In this series of “Design patterns for iOS”, I will go through all common design patterns and show how you could use them in your UIKit or SwiftUI applications. I will also adhere to swift’s best practices and point them out so some of you may find something useful besides the main topic.
In this part, I’ve chosen to have a simple example as I want to focus more on the decorator design pattern itself and how we can abuse UIView behavior to make the usage even simpler.
The next part would have a bit more difficult example but the main principle of using Decorator pattern will remain the same. Now when we have this definition lets implement a simple decorator that takes URL property and make UILabel clickable:
As you can see the implementation is straightforward. It takes UILabel, adds UITapGestureRecognizer, and on tap, it opens the URL. We keep the URL optional so it could be changed anytime. Notice that we defined HyperlinkDecorator as a class, not a struct. That’s because it has a property with a reference type. In this example, we don’t really need to keep a reference to UILabel, but let’s leave it there. Now if we want to use our decorator we need to create and store it somewhere. UIGestureRecognizer does not retain its target, so if we don’t store the reference to HyperlinkDecorator it will get deallocated straight away.
I don’t like to store references to objects that I don’t really use. If we have many decorators then we would have to create an additional property for each of them and the code gets harder to read and maintain. We can also create an array or set of such objects and store them all there, so they will be deallocated together with HyperlinkViewController.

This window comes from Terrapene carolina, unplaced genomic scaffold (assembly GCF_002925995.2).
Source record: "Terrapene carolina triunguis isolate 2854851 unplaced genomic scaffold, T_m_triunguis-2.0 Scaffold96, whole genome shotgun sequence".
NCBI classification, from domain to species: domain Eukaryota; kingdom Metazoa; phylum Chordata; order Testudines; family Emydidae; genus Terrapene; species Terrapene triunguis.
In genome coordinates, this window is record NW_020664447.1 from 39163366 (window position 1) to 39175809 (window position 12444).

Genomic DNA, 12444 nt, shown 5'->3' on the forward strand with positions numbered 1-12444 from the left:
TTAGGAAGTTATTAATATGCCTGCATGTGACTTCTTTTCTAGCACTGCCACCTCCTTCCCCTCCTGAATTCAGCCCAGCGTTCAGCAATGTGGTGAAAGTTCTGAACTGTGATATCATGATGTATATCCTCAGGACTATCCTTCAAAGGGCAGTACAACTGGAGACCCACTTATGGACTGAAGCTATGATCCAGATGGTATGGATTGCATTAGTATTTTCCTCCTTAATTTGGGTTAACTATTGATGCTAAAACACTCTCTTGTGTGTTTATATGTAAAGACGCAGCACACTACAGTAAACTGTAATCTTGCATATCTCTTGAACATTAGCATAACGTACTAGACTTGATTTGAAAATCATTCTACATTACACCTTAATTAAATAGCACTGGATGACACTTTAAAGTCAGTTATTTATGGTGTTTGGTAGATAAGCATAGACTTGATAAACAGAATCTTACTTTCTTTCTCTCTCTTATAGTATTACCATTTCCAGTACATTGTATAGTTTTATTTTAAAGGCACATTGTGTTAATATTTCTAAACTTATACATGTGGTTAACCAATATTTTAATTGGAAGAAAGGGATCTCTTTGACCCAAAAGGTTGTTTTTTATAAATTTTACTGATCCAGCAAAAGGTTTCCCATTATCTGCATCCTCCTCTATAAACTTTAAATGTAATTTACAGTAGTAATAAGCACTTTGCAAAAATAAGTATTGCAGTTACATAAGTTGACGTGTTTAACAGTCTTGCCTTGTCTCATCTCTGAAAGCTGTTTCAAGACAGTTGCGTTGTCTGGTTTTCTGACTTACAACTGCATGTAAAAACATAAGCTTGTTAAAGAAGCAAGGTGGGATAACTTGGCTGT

It may look better but I don’t like it either. That’s how I came to the next solution that I still use to get rid of such references by working with UIKit components. We subclass HyperlinkDecorator from UIView, make it zero size and add it as a subview of UILabel, so it will live and die together with UILabel. We also set a weak reference to UILabel to avoid retain cycle and memory leaks
The usage remains the same but we no longer need to keep the reference.
”That looks okay, but we can do it even better. Let’s make an extension for UILabel that hides this implementation and provides us convenient URL property.
There is generic function subview(type:) that searches for the subview of a specific type. I could use tag but I prefer this version as the code looks cleaner and we don’t need to worry about assigning unique tag value. And that’s how we can use it now.
Now it looks much better and I would actually stop here, but still can refactor the UILabel extension and make it easier to add new properties and new decorators.
That’s what I’m going to do:
- Move subview(type:) to the UIView extension
- Add ViewDecorator protocol
- Add another generic function viewDecorator(type:) to the UIView extension that would search and create a new decorator if it’s not found.
- Conforms HyperlinkDecorator to ViewDecorator protocol
- Update UILabel extension
It seems not many changes, let’s do it.
Moving function subview(type:) to UIView:
View decorator should be subclass of UIView and should take any generic object of UIView or its subclass. Exact class of this generic object would be defined inside each view decorator.
This function works exactly the same as before only now it’s generic. If you’re unable to understand how it works, please read more about generics.
Here’s the complete code for HyperlinkDecorator
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